We parted ways the next day, and Dan and I headed out for our last night on the road. We stopped outside of Santa Cruz at Bonny Doon Vineyard, where we sampled a flight of eccentric winemaker Randall Grahm's unorthodox blends. Grahm is known for both his "excessive eclecticism" in winemaking and a penchant for radical art labels, including one by Ralph Steadman that was banned in Utah. We bought a bottle of Framboise, a lip-smacking, raspberry-flavored dessert wine, and headed to the Costanoa Coastal Lodge & Camp.

Accommodations at Costanoa are comprised of campsites, an assortment of cabins (wooden and canvas), and the more luxurious lodge. We opted for the "Cypress Canvas Cabin" with locking doors, down bedding, lighting, and a heated floor. There are 16 excellent hikes within 15 miles of Costanoa, including Año Nuevo, Big Basin, and Butano state parks. We dropped our stuff and took a brisk hike out to the ocean.

Before retiring, we spent our last evening watching a spectacular sunset over the Pacific at Pigeon Point, a few miles north. On this picturesque spot, a 115-foot lighthouse (the second tallest in the United States) was built in 1872 and retains its original Fresnel lens. Docent-led tours wind up the iron steps to the lens room on weekends. A charming hostel on the grounds, with fully equipped kitchens and an outdoor hot tub, offers overnight lodging. This an ideal spot to observe migrating whales from December through May, and the perfect place to begin or end your trip from L.A. to S.F. via the PCH.

Where to Stay

Hollywood Downtowner Inn -- 5601 Hollywood Blvd., Hollywood, (323) 464-7191, www.hollywooddowntowner.com. Doubles from $55. Inexpensive central Hollywood location, not for the squeamish.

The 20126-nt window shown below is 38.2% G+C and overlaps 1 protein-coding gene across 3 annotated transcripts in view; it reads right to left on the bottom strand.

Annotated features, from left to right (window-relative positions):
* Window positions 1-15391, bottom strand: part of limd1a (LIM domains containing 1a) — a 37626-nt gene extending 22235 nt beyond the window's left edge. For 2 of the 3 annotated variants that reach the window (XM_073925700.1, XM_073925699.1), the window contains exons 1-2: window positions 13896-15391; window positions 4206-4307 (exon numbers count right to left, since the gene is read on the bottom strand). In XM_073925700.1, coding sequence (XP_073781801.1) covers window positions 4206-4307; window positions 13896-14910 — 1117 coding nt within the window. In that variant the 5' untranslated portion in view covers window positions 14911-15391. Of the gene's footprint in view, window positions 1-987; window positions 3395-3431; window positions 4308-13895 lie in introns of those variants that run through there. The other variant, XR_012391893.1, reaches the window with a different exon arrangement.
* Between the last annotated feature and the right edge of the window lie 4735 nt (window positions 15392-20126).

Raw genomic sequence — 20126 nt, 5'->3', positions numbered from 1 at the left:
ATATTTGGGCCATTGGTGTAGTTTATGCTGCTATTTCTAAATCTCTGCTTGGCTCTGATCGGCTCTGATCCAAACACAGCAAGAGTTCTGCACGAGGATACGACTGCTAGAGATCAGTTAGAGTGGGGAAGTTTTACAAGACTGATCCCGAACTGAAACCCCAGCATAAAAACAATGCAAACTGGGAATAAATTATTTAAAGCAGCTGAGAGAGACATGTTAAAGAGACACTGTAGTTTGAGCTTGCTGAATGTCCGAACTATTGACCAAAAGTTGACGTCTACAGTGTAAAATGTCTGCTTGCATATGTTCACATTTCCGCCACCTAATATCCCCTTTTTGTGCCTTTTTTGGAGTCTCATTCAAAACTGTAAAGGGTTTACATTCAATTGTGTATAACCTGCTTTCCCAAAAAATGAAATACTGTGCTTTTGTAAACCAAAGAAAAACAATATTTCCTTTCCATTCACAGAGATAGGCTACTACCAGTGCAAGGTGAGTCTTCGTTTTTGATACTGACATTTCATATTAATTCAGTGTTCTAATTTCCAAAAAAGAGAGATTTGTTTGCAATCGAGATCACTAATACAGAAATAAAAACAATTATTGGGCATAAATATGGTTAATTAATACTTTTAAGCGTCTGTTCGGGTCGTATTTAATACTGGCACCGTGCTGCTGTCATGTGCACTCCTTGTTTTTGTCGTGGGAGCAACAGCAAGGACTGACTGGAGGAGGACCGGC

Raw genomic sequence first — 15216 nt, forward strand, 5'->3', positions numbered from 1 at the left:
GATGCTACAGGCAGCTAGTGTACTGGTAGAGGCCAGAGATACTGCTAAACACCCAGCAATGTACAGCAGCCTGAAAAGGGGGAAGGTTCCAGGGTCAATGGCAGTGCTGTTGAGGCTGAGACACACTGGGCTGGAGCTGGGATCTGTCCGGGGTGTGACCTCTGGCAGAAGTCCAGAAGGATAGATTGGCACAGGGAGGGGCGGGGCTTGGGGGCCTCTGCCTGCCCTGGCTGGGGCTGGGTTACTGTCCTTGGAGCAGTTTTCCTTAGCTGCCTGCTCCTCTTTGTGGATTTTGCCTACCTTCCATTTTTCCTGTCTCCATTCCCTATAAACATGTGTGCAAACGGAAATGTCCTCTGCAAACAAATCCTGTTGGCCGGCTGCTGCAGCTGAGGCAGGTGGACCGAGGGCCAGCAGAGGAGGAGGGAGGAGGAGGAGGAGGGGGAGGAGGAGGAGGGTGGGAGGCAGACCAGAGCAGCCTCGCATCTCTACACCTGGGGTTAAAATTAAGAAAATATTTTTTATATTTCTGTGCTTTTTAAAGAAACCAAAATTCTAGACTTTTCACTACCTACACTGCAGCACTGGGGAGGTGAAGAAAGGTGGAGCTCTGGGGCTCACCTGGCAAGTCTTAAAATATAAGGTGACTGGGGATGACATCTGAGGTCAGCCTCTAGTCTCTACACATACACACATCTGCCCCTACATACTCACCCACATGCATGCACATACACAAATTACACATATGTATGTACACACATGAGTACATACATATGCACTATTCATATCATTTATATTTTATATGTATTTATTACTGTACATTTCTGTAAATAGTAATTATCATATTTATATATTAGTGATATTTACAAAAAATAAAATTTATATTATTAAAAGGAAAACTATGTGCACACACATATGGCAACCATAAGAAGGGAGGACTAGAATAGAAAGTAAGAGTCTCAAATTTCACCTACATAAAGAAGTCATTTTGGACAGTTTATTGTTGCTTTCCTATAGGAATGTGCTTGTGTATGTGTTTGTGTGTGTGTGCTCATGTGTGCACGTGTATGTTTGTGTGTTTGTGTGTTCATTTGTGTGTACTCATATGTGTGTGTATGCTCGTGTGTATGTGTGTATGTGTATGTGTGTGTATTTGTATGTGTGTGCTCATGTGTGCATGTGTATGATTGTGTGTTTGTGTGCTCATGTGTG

Madonna Inn 100 Madonna Rd., San Luis Obispo, (800) 543-9666 or (805) 543-3000, www.madonnainn.com. Doubles from $147 .Outrageous kitschy theme rooms like the Caveman Suite with a waterfall, stone ceilings and floors.

Just Inn at Justin Winery -- 11680 Chimney Rock Rd., Paso Robles, (805) 238-6932, www.justinwine.com. Suites $245-295. The ultimate romantic getaway; worth the splurge.

La Playa Hotel -- Camino Real & Eighth Avenue, Carmel by the Sea, (831) 624-6476 or (800) 582-8900, www.laplayahotel.com. Rooms from $160, suites and cottages from $295. Historic Mediterranean-style villa with dazzling gardens, one block from the beach.

Deetjen's Big Sur Inn -- 48865 Hwy. 1, Big Sur, (831) 667-2377, www.deetjens.com. Cabins from $150. Rustic cabins with bohemian charm; stay for breakfast.

Costanoa Coastal Lodge -- 2001 Rossi Rd. at Hwy. 1, Pescadero, (650) 879-1100, www.costanoa.com. Accommodations ranging from camp sites to luxury lodge suites, $30-240.

Where to Go

The Getty Museum -- 1200 Getty Center Dr., Los Angeles, (310) 440-7300, www.getty.edu. Reservations required on weekdays. Free admission, parking $5.

Hearst Castle -- 750 Hearst Castle Rd., San Simeon, (800) 444-4445 or (805) 927-2020, www.hearstcastle.org. Reservations for parking required. Adults $18-24 (varies by tour); youth (6-17) $9-12; free for children under 6.

About The Author

Lisa Crovo